The title of this contribution to the monthly series on ‘men's health’ suggests something of the territory we find ourselves in when discussing what affects men and their mental health. Much like the eponymous magazine which sells "fitness, nutrition, health, sex, style, grooming, tech, weight loss, and more", men appear inescapably in the prism of performative health. They are often rocks with hard places, not emotionally complex humans with unyielding, unknowable hearts. Their currency is doing well – not being well – and this seems fundamentally part of their undoing. A sort of persistent view akin to the traditional narrative of ‘protector, provider’ that won’t budge and refuses to be moved on, despite the breakdown of gender, power, and privilege that is occurring throughout the West.
This isn't necessarily to suggest women's health and the beauty standards imposed on them are any more progressive within the media, but that the distinction is important: it is the sculpturing and strengthening of men's bodies that are often synonymous with health. But of course this strengthening – or armoring, to speak to a concept within Wilhelm Reich and Embodied Relational Therapy – comes with a tremendous price: the hard place of the heart. This protection, like most collective trauma, is socio-cultural and historical, and cuts off, disconnects, and isolates men.
Why is all this important? Therapy when it’s going well – whatever that might suggest – usually begins with and might even be at root about finding a shared view. And so what of this persistent view of men that won’t budge? Too often the suggestion seems to be to encourage men to look past what they look toward – performative doing – and share their feelings, or to go further and ‘feel like women feel’ even. But as Gillian Bridge (2020) argues in her article “Why feelings are overrated: is talking about how they feel always what clients need” therapy can become shortsighted in offering a culture that is merely for people that ‘feel like us’. Can we really welcome men to create the space they need? Or are we telling them to come stand where we stand and look at what we look toward?
Therapy can be a struggle for anyone to make contact in. But entering therapy appears to be harder for men. Speaking about how they are feeling – often prized within the therapeutic culture – is evidently more challenging for men. They do it far less and without support are more likely to commit suicide in greater numbers than women. Of course, it’s difficult to be general about anything 'men' these days, but their roles are changing and for many, it's difficult to know where to go, while the suggestion of their need to grow is stated in every which way: within themselves, out toward the world, and into the middle of their relationships. Be better, essentially: the message of “men’s health”. Therapy can help with this exploration – even the dilemma of being told to grow. It can help men find their own way, which is a challenge for everyone in our neo-liberal, consumerist society. But if therapy is to truly offer this to men in a way that is therapeutic it means to also go where they are and meet them there, rather than just calling them to us and hoping they’ll arrive.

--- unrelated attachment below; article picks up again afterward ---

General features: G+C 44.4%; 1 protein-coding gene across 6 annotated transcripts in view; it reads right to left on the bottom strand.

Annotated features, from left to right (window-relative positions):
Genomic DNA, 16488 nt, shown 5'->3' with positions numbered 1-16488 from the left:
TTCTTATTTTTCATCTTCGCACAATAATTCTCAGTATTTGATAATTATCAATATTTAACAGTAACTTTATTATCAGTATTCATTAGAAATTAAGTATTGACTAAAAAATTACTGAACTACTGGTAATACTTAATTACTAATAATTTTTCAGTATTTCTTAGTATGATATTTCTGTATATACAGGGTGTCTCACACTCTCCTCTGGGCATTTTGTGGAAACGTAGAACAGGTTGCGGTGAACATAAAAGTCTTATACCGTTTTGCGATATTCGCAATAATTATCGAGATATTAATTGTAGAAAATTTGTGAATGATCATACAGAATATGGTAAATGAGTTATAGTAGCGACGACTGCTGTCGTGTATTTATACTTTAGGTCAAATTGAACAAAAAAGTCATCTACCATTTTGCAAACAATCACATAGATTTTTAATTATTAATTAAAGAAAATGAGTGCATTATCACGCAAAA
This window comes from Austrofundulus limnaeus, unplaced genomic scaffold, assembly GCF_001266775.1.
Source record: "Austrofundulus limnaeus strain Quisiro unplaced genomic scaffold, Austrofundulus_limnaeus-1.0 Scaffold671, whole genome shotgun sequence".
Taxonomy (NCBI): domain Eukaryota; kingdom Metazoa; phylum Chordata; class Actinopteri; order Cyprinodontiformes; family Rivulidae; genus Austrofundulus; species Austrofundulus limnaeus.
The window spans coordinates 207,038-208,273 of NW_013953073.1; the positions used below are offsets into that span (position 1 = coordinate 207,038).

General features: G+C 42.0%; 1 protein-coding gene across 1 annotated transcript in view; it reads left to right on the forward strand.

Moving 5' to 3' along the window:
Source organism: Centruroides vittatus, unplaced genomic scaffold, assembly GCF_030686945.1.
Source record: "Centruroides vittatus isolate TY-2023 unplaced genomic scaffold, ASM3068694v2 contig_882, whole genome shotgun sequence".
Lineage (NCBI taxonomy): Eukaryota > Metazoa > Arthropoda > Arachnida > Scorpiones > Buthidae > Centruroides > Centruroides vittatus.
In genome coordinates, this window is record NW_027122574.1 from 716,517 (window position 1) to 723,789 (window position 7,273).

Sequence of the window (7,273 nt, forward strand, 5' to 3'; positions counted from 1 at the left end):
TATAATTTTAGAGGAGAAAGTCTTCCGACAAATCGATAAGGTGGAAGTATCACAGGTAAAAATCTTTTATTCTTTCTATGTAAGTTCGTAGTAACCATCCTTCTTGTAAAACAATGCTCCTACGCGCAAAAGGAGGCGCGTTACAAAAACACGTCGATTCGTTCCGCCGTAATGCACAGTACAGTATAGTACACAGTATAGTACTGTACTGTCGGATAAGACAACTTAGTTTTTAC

This of course can be difficult. Often it is easier to ignore that the patriarchal structures that inhibit the freedom and expression of women betray and limit men also – focusing instead on where they are disproportionate – but men require a space to work through this historical trauma too. For this to happen, however, it means to first create the space with them. Yet this reluctance or inability to meet them where they are means they are increasingly being left behind – often separate, alone, and increasingly hardened to themselves and others. They won’t enter into a therapeutic relationship because whatever it appears to be, it doesn’t appear to be for them.
Having spent 10 years practicing Brazilian Jiu Jitsu I’m accustomed to making contact with men in very real, tangible ways. There is a frame for practice, much like therapy – similarly ritualized so that it feels safe enough to express yourself and be met by another doing the same. It is not only a space of men of course, but they are drawn to being there more than women are (by numbers) and whether conscious or unconscious, are able to work through the various ways in which they themselves feel the threat of other men. It has been my experience that many arrive with a narrative of self-defense, or ambitions around the protection of self/others and end up affected by the deeper values of community, connection and play that emerges through the art. It’s what fundamentally makes it therapeutic.
Therapy with men can walk this line too and is often concerned with these values at its core. But for this to happen there needs to be a space created for it, which is a current challenge and one that very prominently impacts ‘men’s health’ because it’s often imagined for them, not with them. Equally, if we are to meet men and create something therapeutic we need to show up in a way that suggests we have skin in the game, to quote Nick Totton. To be involved in a way that shows you are actually there and have something to lose. This is the way out of a Rock and a Hard Place: to take a risk on men and find a way to see beyond this image that ties them to protector, provider, and perpetrator while acknowledging that it’s still where we are.